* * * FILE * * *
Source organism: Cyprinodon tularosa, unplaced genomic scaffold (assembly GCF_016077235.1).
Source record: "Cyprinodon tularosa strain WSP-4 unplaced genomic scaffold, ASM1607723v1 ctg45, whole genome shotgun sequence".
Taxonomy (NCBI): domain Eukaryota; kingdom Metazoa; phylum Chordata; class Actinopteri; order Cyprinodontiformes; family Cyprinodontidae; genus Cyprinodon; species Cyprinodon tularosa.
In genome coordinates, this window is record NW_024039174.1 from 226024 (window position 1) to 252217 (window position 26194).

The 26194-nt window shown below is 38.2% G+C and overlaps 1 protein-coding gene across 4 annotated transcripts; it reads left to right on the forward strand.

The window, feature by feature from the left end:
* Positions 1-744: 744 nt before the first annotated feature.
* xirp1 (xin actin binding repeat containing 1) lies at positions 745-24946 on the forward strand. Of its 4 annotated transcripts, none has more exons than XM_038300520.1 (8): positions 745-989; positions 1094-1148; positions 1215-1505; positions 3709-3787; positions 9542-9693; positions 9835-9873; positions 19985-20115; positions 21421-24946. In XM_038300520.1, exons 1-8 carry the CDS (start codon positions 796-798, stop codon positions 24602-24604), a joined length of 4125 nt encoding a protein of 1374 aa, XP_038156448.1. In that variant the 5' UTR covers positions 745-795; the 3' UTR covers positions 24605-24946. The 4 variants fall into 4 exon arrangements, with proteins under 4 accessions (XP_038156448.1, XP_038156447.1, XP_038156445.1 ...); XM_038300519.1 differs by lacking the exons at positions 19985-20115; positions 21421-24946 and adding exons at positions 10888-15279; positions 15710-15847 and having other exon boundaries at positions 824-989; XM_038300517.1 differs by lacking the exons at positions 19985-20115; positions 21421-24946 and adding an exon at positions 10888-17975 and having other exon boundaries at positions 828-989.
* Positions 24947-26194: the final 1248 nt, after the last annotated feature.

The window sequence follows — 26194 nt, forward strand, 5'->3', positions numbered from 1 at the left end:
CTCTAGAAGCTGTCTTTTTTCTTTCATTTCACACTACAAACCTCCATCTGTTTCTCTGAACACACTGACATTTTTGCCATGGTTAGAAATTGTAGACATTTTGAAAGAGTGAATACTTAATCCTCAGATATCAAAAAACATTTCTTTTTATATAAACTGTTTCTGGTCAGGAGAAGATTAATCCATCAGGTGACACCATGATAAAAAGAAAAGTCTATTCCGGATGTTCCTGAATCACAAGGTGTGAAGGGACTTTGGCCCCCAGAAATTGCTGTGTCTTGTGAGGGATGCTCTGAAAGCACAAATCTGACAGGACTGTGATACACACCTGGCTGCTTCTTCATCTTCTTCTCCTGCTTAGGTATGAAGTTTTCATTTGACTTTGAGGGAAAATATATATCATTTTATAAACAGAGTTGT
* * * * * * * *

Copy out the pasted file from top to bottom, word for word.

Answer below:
Source organism: Cyprinodon tularosa, unplaced genomic scaffold (assembly GCF_016077235.1).
Source record: "Cyprinodon tularosa strain WSP-4 unplaced genomic scaffold, ASM1607723v1 ctg45, whole genome shotgun sequence".
Taxonomy (NCBI): domain Eukaryota; kingdom Metazoa; phylum Chordata; class Actinopteri; order Cyprinodontiformes; family Cyprinodontidae; genus Cyprinodon; species Cyprinodon tularosa.
In genome coordinates, this window is record NW_024039174.1 from 226024 (window position 1) to 252217 (window position 26194).

The 26194-nt window shown below is 38.2% G+C and overlaps 1 protein-coding gene across 4 annotated transcripts; it reads left to right on the forward strand.

The window, feature by feature from the left end:
* Positions 1-744: 744 nt before the first annotated feature.
* xirp1 (xin actin binding repeat containing 1) lies at positions 745-24946 on the forward strand. Of its 4 annotated transcripts, none has more exons than XM_038300520.1 (8): positions 745-989; positions 1094-1148; positions 1215-1505; positions 3709-3787; positions 9542-9693; positions 9835-9873; positions 19985-20115; positions 21421-24946. In XM_038300520.1, exons 1-8 carry the CDS (start codon positions 796-798, stop codon positions 24602-24604), a joined length of 4125 nt encoding a protein of 1374 aa, XP_038156448.1. In that variant the 5' UTR covers positions 745-795; the 3' UTR covers positions 24605-24946. The 4 variants fall into 4 exon arrangements, with proteins under 4 accessions (XP_038156448.1, XP_038156447.1, XP_038156445.1 ...); XM_038300519.1 differs by lacking the exons at positions 19985-20115; positions 21421-24946 and adding exons at positions 10888-15279; positions 15710-15847 and having other exon boundaries at positions 824-989; XM_038300517.1 differs by lacking the exons at positions 19985-20115; positions 21421-24946 and adding an exon at positions 10888-17975 and having other exon boundaries at positions 828-989.
* Positions 24947-26194: the final 1248 nt, after the last annotated feature.

The window sequence follows — 26194 nt, forward strand, 5'->3', positions numbered from 1 at the left end:
CTCTAGAAGCTGTCTTTTTTCTTTCATTTCACACTACAAACCTCCATCTGTTTCTCTGAACACACTGACATTTTTGCCATGGTTAGAAATTGTAGACATTTTGAAAGAGTGAATACTTAATCCTCAGATATCAAAAAACATTTCTTTTTATATAAACTGTTTCTGGTCAGGAGAAGATTAATCCATCAGGTGACACCATGATAAAAAGAAAAGTCTATTCCGGATGTTCCTGAATCACAAGGTGTGAAGGGACTTTGGCCCCCAGAAATTGCTGTGTCTTGTGAGGGATGCTCTGAAAGCACAAATCTGACAGGACTGTGATACACACCTGGCTGCTTCTTCATCTTCTTCTCCTGCTTAGGTATGAAGTTTTCATTTGACTTTGAGGGAAAATATATATCATTTTATAAACAGAGTTGT